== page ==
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The New Filipino Congress

May 14, 1987

Candidates of the far left and the far right have joined to claim fraud at the polls in this week's congressional elections in the Philippines, but the evidence indicates that these allegations are the excuses of losers. Independent observers agree that voting in fact was conducted fairly, with the latest results pointing to a powerful rejection of political extremism and sweeping success for candidates endorsed by President Corazon Aquino. It will now be up to the new Congress to show whether this triumph of democratic good sense will also be taken as a mandate for imperative economic change.

The constitution approved by Filipinos earlier this year gives Congress considerable powers while limiting the president to a single six-year term. This makes the still hugely popular Aquino something of a lame duck, even as it gives the Congress--particularly the 24-member Senate--scope and incentive for the pursuit of individual political ambitions. The candidates endorsed by Aquino are by no means candidates who will be supportive of Aquino. Her slate was a coalition of convenience, embracing a good part of the political spectrum save its most flagrant extremes. The expectation is that the coalition will almost immediately start to fragment as its members jockey for power and advantage.

In a way this is healthy. A Congress composed of Aquino loyalists ever ready to do the bidding of Malacanang Palace would smack too much of the rubber-stamp legislature of the Marcos years. Moreover the Aquino administration, as even some of its greatest supporters admit, has hardly proven itself a model of reformist vigor. Its members, like so many of those in the new Congress, come from that small elite that controls the vast bulk of the Philippines wealth.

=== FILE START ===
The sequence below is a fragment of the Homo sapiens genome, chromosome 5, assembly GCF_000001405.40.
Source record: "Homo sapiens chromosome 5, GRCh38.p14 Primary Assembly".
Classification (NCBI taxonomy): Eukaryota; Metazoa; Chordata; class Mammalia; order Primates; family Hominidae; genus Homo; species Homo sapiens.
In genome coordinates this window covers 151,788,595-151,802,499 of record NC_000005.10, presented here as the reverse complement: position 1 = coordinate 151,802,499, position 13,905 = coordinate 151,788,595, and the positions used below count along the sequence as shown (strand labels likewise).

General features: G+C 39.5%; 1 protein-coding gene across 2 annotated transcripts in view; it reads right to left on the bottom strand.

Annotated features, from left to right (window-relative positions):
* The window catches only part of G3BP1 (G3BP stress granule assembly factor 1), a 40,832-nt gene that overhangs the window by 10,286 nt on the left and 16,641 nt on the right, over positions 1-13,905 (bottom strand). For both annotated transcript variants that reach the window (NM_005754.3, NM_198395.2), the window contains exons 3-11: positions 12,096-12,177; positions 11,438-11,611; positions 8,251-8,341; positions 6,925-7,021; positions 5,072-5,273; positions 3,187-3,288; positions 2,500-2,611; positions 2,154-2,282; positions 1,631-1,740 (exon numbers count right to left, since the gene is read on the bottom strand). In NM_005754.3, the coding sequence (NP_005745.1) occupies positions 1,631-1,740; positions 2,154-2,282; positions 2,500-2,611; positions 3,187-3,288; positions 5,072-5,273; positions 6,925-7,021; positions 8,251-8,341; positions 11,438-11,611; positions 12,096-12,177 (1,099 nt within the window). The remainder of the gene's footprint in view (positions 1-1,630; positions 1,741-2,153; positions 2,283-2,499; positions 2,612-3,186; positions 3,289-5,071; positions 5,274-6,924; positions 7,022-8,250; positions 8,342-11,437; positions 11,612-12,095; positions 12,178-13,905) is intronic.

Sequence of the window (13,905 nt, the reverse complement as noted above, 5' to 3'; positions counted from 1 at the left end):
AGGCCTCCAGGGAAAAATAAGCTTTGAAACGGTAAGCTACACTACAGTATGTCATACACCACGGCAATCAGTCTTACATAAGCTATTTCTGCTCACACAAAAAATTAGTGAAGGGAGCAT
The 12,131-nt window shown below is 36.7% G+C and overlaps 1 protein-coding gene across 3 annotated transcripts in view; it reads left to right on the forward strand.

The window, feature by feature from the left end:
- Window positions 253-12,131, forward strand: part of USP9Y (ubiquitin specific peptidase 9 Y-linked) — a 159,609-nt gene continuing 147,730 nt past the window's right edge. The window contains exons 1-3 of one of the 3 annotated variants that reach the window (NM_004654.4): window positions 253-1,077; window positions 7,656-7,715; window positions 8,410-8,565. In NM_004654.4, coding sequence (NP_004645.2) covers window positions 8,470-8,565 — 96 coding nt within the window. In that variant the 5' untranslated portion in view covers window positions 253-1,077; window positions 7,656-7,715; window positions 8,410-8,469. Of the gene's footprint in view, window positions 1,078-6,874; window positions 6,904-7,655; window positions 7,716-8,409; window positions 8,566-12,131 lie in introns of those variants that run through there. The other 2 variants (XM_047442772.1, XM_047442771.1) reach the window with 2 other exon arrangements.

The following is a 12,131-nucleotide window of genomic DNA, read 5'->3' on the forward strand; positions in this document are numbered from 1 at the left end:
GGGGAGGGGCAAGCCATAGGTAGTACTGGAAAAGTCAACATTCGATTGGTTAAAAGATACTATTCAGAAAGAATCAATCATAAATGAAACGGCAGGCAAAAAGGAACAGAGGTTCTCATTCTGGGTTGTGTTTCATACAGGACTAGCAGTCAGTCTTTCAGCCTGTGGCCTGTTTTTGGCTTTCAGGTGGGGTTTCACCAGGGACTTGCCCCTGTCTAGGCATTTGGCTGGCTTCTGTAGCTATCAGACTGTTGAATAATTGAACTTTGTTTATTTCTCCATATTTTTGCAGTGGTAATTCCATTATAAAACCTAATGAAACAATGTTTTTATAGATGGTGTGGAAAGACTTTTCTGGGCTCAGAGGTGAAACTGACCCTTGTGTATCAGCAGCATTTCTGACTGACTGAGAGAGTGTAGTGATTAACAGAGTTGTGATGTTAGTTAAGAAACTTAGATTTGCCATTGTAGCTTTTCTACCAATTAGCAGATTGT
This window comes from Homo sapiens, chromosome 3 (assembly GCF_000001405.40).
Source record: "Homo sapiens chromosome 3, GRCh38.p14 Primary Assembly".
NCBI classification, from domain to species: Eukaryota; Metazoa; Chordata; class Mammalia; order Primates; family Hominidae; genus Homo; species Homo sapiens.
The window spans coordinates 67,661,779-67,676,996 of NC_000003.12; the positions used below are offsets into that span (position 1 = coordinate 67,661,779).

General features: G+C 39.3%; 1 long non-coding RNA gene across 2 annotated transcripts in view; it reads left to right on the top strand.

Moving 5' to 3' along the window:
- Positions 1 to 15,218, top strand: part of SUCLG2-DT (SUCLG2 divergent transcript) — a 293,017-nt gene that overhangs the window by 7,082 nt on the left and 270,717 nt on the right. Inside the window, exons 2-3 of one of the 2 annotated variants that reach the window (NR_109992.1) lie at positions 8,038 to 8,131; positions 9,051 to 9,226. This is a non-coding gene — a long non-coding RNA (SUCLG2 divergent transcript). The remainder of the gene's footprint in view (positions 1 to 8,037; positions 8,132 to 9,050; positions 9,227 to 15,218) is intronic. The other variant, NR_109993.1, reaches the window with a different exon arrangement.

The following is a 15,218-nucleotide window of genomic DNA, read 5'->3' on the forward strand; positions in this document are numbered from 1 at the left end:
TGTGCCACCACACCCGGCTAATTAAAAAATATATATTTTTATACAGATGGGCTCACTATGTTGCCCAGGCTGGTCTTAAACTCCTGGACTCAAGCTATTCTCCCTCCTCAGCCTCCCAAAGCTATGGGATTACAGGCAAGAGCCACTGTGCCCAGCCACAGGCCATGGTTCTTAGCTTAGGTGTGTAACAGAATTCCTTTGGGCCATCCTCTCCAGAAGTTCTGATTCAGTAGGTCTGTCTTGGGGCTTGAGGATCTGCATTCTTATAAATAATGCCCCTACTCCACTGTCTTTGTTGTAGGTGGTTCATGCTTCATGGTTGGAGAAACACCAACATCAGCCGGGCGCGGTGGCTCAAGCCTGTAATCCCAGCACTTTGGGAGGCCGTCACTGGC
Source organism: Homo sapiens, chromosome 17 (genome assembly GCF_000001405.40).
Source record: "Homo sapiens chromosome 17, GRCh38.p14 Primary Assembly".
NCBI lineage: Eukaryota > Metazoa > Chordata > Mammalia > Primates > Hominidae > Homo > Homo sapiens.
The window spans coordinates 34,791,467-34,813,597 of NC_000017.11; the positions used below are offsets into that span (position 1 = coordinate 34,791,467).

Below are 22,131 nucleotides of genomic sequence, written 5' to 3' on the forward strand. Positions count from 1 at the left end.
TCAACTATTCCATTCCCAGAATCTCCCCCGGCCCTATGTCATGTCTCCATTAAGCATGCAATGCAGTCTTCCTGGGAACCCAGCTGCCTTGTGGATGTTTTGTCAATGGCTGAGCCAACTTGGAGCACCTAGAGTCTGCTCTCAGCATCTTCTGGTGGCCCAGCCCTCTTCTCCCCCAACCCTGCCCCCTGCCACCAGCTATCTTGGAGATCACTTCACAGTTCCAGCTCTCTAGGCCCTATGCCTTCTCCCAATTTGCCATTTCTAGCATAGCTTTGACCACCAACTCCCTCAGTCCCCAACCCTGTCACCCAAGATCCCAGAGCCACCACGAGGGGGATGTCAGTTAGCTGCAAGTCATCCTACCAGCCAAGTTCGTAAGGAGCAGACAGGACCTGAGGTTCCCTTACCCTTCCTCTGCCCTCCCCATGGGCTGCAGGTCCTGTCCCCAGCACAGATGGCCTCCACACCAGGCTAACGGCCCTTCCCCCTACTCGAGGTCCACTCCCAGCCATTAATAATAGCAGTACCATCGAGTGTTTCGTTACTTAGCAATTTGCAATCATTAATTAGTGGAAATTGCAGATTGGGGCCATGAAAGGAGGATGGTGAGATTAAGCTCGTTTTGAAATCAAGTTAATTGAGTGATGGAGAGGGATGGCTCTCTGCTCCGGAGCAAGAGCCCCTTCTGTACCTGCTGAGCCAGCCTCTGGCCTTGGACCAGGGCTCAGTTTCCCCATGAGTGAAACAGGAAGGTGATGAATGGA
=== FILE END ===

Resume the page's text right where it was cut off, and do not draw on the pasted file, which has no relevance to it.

Tens of millions of Filipinos remain underemployed, malnourished, without hope. The new Congress will have powers to help alleviate this mass destitution. Whether it rises above the interests of class to do so is another matter.

Meanwhile, the electorate's rejection of extremism seems certain to leave extremists largely unaffected. Former Defense Minister Juan Ponce Enrile, who continues to have support in the armed forces, remains a danger on the right, in or out of office.

The Communist-led New Peoples Army can be counted on to continue exploiting the grievances of the impoverished and downtrodden. Democracy has again given Filipinos government by the people. But unless that government now shows that it is also for the people, the mechanics of democracy in the end will count for little.

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